Huawei CEO says further U.S. restrictions could open ‘Pandora’s Box’

The image behind Huawei’s rotating CEO Eric Xu as he delivered the company’s annual report could be metaphorical, describing Huawei’s 2019 experience.

“2019 was a very challenging year for Huawei,” said Xu at the videoconference of his earnings presentation. He attributed much of the company’s problems to the events of May 16, 2019 when the United States Department of Commerce placed Huawei and 70 of its affiliates on the Bureau of Industry and Security’s (BIS) “entity list,” effectively banning the company from buying components from U.S. companies without government approval. 

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One of the most immediate effects of the entity list was that Huawei’s smartphones no longer had access to Google’s Android operating system.

“The consumer business outside of China was growing very fast before May 16 and declining very fast after May 16,” said Xu. “The impact on Huawei’s consumer revenue outside of China was at least $10 billion.”

Xu gets testy

Ever since the Trump administration has targeted Huawei, asserting that the vendor poses a security risk to telecom networks, the Chinese company has tried every tactic available to defend itself. It’s tried appeasement, reasoning, threats, counter-strikes, and public relations campaigns. But in today’s earnings call, Xu seemed quietly menacing.

When asked what he thought of a Reuters report that the Trump administration was preparing further restrictions on the supply of semiconductor chips to the company, Xu said, “I think the Chinese government will not just stand by watching Huawei to be slaughtered on the chopping board, and I believe the Chinese government may also take some counter measures.”

He suggested the Chinese government might ban the use of American chips and American smartphones in China. Xu said in the short term, Huawei could look to chipsets from suppliers in China, Korea and Taiwan, and in the longer term “if Huawei was denied access to chip manufacturing, I believe there would be many Chinese companies that would start working on chipsets.”

This is something that American semiconductor companies, along with Apple, do not want to happen. And earlier this year, even the U.S. Department of Defense briefly opposed further restrictions of Huawei’s chip supply chain, saying it would ultimately hurt U.S. semiconductor companies, which the Pentagon relies on. But the DoD ultimately dropped its objections.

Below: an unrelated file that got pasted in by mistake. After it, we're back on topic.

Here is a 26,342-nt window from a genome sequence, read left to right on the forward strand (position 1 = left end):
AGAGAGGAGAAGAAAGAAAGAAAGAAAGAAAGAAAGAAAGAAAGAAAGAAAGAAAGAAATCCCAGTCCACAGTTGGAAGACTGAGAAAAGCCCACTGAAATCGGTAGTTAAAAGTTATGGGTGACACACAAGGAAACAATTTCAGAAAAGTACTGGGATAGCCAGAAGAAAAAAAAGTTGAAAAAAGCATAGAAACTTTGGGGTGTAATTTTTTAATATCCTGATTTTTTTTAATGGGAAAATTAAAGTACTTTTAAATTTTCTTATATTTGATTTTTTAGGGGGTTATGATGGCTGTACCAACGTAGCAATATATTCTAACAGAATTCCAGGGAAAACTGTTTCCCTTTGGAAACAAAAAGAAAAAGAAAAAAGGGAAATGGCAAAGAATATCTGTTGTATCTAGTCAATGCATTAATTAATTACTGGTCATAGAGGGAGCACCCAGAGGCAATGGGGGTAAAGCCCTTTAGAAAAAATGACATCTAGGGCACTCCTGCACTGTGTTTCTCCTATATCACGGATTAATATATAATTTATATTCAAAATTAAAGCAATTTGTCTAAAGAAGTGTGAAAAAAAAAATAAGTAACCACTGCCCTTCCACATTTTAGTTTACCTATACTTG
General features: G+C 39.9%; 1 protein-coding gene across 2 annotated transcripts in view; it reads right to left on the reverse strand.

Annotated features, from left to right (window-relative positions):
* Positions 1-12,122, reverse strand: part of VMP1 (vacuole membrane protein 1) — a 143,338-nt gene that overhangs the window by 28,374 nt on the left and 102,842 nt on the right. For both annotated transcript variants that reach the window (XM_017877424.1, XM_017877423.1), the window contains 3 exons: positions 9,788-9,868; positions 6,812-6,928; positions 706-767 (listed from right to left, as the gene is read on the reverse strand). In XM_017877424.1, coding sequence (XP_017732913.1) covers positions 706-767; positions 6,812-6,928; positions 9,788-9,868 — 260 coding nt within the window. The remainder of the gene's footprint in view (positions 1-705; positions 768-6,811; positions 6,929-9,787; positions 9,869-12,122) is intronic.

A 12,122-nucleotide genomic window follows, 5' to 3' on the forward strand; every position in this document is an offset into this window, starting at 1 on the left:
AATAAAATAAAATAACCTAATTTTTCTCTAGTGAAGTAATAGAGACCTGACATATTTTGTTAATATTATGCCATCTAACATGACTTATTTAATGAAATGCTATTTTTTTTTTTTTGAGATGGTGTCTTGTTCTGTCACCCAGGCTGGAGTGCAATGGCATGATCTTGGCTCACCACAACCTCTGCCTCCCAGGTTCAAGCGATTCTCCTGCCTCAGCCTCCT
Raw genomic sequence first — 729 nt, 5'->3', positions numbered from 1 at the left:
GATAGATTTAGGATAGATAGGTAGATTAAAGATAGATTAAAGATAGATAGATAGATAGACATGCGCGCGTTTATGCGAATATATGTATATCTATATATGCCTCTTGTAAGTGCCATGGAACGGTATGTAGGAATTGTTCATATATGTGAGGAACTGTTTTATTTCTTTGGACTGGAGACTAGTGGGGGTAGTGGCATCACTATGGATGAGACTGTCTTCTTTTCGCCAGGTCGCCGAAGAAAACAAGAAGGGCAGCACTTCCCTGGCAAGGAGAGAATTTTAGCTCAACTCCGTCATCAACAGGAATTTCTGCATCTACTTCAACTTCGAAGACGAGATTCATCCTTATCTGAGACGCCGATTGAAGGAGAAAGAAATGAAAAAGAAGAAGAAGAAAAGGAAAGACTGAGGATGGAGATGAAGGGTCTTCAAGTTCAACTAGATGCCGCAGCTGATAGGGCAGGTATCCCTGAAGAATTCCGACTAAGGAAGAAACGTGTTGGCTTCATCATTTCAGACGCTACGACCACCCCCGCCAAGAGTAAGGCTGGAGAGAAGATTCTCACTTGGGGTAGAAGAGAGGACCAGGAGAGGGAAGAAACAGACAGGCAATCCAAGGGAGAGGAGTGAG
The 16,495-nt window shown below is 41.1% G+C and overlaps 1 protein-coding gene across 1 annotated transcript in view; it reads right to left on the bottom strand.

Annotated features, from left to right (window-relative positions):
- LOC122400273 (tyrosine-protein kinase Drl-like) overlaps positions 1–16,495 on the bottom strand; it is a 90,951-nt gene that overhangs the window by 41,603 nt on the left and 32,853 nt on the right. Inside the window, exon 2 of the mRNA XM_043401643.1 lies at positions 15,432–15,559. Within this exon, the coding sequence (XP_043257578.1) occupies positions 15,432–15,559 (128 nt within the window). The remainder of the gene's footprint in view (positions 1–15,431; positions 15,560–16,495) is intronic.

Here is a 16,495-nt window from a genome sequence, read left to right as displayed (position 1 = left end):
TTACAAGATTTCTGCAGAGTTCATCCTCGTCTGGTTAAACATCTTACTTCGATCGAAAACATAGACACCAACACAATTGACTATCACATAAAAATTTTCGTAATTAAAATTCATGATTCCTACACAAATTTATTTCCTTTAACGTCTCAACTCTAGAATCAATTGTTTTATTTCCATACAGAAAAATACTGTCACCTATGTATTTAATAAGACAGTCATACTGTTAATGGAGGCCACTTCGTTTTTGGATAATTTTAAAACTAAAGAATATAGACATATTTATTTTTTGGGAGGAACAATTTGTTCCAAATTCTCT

Xu said if the Chinese government decided to retaliate against the U.S. it would be a “Pandora’s Box” that would lead to the “catastrophic destruction to the global industry chain, and it’s not going to be just the one company of Huawei that could be destroyed.”

Huawei’s 2019 numbers

The company reported its net profit grew 5.6% year over year to $9 billion. And it reported revenue of $123 billion, an increase of 19.1% year over year. While these numbers are positive, they show a slowing of growth during the year, compared to 2018 when net profit grew 25%.

RELATED: Despite U.S. security concerns, Huawei's profits increase by 25% in 2018

Its consumer business grew at 34% year over year, while its carrier business only grew 3.8%, and its enterprise business grew 8.6%. The company shipped over 240 million smartphones in 2019.

Huawei chart 1

Growth by region was interesting. Huawei reported that growth in the Americas increased 9.6% during the year, but its growth in Asia Pacific declined by 13.9%. Although the company has a reputation for leading the charge in Africa, its growth in Europe, the Middle East and Africa increased by only .7%. Not surprisingly, Huawei reported year-over-year growth in China of 36.2%

As a Chinese private company, Huawei is not subject to reporting laws of the U.S. Securities Exchange Commission or any other similar agency. But it voluntarily reports its earnings and says that the numbers are independently audited by the accounting firm KPMG.

2020 forecast

Xu said 2019 “was probably the most difficult year for Huawei,” but at least the company enjoyed fast growth before May 16. He said 2020 will be harder because the company has begun to deplete its stock-pile of inventory.

“It’s going to be the most difficult year for Huawei, because we will be subject to entity listing throughout the year,” he said. “Therefore 2020 is going to be a very crucial year to test whether Huawei’s supply continuity program can really work. On top of that the outbreak of coronavirus is something unexpected. It brings about new unexpected challenges. In 2020 we will try everything we can to continue to survive so we can release our 2020 annual report at the same time next year.”